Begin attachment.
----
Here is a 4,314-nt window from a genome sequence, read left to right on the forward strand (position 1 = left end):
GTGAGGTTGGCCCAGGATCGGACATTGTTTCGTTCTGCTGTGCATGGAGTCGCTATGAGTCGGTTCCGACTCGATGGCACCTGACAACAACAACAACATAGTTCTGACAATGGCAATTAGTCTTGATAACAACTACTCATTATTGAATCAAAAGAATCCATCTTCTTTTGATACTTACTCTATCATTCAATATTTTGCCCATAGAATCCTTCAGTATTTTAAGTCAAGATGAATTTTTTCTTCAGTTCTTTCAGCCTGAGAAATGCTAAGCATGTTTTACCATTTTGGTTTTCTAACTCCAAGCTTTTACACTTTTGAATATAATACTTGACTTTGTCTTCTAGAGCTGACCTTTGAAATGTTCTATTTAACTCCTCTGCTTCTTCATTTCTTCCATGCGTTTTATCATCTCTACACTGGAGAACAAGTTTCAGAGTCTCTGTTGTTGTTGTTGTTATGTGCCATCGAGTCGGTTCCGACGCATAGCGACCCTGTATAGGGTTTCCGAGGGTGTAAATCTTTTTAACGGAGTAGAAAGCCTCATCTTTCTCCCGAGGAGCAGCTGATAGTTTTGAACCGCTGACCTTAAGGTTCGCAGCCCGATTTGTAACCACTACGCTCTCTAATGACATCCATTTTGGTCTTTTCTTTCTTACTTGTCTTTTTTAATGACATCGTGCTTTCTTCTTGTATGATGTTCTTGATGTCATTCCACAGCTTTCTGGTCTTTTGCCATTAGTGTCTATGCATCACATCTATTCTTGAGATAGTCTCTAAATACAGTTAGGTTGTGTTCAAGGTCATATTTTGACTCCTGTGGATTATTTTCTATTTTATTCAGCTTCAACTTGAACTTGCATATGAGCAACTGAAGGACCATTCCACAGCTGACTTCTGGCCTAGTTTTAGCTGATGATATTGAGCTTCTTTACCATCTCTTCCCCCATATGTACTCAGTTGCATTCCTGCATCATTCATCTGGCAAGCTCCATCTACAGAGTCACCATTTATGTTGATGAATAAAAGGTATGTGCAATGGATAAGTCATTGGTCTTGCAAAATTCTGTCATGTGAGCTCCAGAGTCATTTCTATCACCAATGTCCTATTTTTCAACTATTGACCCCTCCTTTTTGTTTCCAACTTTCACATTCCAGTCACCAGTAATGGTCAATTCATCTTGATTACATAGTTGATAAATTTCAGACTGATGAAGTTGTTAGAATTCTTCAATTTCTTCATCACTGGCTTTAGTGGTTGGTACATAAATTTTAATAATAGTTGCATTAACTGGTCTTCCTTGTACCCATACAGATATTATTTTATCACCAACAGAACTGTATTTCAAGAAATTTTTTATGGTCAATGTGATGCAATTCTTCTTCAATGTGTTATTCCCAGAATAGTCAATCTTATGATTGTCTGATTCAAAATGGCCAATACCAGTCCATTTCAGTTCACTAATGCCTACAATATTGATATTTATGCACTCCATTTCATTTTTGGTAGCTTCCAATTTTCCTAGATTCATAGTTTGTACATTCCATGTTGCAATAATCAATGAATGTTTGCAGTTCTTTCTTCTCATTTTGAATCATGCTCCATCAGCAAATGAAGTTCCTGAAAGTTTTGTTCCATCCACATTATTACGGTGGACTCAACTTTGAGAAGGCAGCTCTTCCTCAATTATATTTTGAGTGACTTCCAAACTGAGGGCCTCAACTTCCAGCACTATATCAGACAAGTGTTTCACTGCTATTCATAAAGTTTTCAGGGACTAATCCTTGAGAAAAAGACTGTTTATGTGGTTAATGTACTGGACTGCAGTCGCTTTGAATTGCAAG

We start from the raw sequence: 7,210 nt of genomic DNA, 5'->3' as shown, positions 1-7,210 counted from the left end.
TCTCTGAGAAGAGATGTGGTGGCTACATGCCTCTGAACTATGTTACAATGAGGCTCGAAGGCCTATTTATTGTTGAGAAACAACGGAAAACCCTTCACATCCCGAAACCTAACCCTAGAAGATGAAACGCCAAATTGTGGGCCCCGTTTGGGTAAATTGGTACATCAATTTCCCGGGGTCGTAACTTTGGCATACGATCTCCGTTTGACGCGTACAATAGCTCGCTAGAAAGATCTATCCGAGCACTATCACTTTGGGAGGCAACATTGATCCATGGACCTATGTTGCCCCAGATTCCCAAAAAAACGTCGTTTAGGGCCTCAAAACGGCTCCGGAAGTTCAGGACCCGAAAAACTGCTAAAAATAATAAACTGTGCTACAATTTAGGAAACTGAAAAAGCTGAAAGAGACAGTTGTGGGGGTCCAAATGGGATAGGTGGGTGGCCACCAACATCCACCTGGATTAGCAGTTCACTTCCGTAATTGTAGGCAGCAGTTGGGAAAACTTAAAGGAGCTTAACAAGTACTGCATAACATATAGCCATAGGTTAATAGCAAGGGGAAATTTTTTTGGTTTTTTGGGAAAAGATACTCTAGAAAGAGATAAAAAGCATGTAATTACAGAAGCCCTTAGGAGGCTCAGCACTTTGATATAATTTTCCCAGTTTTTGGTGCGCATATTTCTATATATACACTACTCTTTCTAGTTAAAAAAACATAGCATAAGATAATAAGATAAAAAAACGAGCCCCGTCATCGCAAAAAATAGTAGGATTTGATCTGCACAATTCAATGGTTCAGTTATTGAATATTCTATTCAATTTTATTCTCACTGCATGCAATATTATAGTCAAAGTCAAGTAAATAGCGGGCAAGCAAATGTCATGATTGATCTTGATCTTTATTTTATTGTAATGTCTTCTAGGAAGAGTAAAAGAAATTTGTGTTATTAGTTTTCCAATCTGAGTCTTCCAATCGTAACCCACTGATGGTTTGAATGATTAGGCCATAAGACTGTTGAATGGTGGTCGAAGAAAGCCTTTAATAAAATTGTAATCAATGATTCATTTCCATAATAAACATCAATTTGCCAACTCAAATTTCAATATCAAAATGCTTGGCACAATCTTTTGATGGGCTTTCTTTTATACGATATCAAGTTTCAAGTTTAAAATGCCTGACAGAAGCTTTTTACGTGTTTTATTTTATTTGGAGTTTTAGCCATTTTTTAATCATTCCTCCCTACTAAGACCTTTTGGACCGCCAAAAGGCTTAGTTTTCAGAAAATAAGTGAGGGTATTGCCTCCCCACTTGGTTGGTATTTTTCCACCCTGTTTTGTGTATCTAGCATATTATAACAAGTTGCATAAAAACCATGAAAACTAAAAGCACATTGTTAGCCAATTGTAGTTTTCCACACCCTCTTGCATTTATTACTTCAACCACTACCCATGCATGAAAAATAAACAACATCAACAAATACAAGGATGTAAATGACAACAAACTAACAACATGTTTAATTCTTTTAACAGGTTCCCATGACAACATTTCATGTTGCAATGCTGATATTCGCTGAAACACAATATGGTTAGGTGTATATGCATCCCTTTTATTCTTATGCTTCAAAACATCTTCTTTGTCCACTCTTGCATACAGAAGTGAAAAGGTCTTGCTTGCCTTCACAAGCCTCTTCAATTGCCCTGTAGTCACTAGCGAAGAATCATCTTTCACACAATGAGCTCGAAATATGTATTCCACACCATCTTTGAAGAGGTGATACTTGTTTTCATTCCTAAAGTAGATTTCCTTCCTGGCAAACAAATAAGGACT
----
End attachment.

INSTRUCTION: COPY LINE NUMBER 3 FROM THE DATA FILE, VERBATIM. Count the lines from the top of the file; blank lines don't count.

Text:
We start from the raw sequence: 7,210 nt of genomic DNA, 5'->3' as shown, positions 1-7,210 counted from the left end.